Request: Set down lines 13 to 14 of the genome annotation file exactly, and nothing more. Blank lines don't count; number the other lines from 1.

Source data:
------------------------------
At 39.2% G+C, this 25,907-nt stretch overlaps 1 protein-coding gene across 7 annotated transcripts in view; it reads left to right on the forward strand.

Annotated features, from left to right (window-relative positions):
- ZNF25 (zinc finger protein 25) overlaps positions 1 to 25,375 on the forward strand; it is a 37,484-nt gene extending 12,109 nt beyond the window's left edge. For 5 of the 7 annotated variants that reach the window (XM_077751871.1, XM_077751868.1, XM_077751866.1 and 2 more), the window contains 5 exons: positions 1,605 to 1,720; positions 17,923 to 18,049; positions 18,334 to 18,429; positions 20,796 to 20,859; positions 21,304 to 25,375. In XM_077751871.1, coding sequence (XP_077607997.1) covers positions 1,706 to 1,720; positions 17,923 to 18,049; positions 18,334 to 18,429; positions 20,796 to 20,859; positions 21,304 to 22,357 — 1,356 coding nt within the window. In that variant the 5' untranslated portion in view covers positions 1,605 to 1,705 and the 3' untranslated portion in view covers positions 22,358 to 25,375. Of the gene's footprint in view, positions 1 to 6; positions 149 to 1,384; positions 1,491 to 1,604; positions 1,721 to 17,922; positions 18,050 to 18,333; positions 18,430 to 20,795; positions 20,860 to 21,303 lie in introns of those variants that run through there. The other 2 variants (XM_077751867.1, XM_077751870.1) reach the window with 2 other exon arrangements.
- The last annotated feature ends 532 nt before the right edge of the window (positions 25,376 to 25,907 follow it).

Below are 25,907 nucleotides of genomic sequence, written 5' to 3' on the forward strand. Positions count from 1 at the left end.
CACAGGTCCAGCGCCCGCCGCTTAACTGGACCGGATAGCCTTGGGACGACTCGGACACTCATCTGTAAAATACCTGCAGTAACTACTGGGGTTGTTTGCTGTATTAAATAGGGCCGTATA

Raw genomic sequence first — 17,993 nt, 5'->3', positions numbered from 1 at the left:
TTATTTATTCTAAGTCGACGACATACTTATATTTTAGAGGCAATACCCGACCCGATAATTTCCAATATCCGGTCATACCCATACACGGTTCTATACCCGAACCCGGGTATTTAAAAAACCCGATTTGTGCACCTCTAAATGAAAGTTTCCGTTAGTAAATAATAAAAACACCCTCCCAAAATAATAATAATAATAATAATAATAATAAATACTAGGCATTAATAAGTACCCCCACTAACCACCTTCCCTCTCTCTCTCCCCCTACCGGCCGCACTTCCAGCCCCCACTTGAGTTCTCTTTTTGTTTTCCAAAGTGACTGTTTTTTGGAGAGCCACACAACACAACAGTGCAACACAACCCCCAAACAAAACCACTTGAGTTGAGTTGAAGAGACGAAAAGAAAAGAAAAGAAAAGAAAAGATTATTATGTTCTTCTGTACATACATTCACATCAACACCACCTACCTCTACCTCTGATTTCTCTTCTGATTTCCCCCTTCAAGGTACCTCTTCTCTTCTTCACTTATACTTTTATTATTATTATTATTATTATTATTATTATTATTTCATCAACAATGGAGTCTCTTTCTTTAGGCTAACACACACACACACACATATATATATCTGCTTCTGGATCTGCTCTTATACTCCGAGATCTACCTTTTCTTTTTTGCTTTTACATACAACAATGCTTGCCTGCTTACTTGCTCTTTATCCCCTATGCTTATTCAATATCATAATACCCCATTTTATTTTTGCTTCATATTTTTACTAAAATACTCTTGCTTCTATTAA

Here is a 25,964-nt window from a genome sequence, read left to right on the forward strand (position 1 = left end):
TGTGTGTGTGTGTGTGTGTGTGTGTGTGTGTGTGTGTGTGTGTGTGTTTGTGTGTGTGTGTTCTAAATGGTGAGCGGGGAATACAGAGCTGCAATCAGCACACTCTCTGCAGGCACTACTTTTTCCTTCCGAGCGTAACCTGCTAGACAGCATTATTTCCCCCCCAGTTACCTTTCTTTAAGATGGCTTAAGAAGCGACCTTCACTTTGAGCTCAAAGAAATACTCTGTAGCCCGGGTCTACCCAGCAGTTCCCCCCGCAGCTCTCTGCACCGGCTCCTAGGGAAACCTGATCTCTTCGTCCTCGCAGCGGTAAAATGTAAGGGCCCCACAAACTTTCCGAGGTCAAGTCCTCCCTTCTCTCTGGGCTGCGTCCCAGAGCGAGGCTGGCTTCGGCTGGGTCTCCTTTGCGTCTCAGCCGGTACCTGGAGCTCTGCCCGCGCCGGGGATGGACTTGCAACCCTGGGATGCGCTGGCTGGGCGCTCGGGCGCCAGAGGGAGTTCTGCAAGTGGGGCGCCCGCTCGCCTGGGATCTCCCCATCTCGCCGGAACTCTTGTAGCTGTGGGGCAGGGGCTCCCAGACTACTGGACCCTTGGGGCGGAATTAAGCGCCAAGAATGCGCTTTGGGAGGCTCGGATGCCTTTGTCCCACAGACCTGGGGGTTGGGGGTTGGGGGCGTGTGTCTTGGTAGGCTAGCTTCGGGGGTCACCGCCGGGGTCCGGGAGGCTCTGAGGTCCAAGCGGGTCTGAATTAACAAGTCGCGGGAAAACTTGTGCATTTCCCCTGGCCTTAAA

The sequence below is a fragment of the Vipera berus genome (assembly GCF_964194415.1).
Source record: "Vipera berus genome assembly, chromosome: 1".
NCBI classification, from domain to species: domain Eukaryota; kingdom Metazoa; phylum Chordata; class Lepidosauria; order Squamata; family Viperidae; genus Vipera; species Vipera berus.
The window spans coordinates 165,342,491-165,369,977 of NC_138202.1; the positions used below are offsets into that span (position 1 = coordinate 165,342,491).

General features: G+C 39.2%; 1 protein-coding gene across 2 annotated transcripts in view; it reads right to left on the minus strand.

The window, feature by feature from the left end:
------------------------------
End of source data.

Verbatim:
NCBI classification, from domain to species: domain Eukaryota; kingdom Metazoa; phylum Chordata; class Lepidosauria; order Squamata; family Viperidae; genus Vipera; species Vipera berus.
The window spans coordinates 165,342,491-165,369,977 of NC_138202.1; the positions used below are offsets into that span (position 1 = coordinate 165,342,491).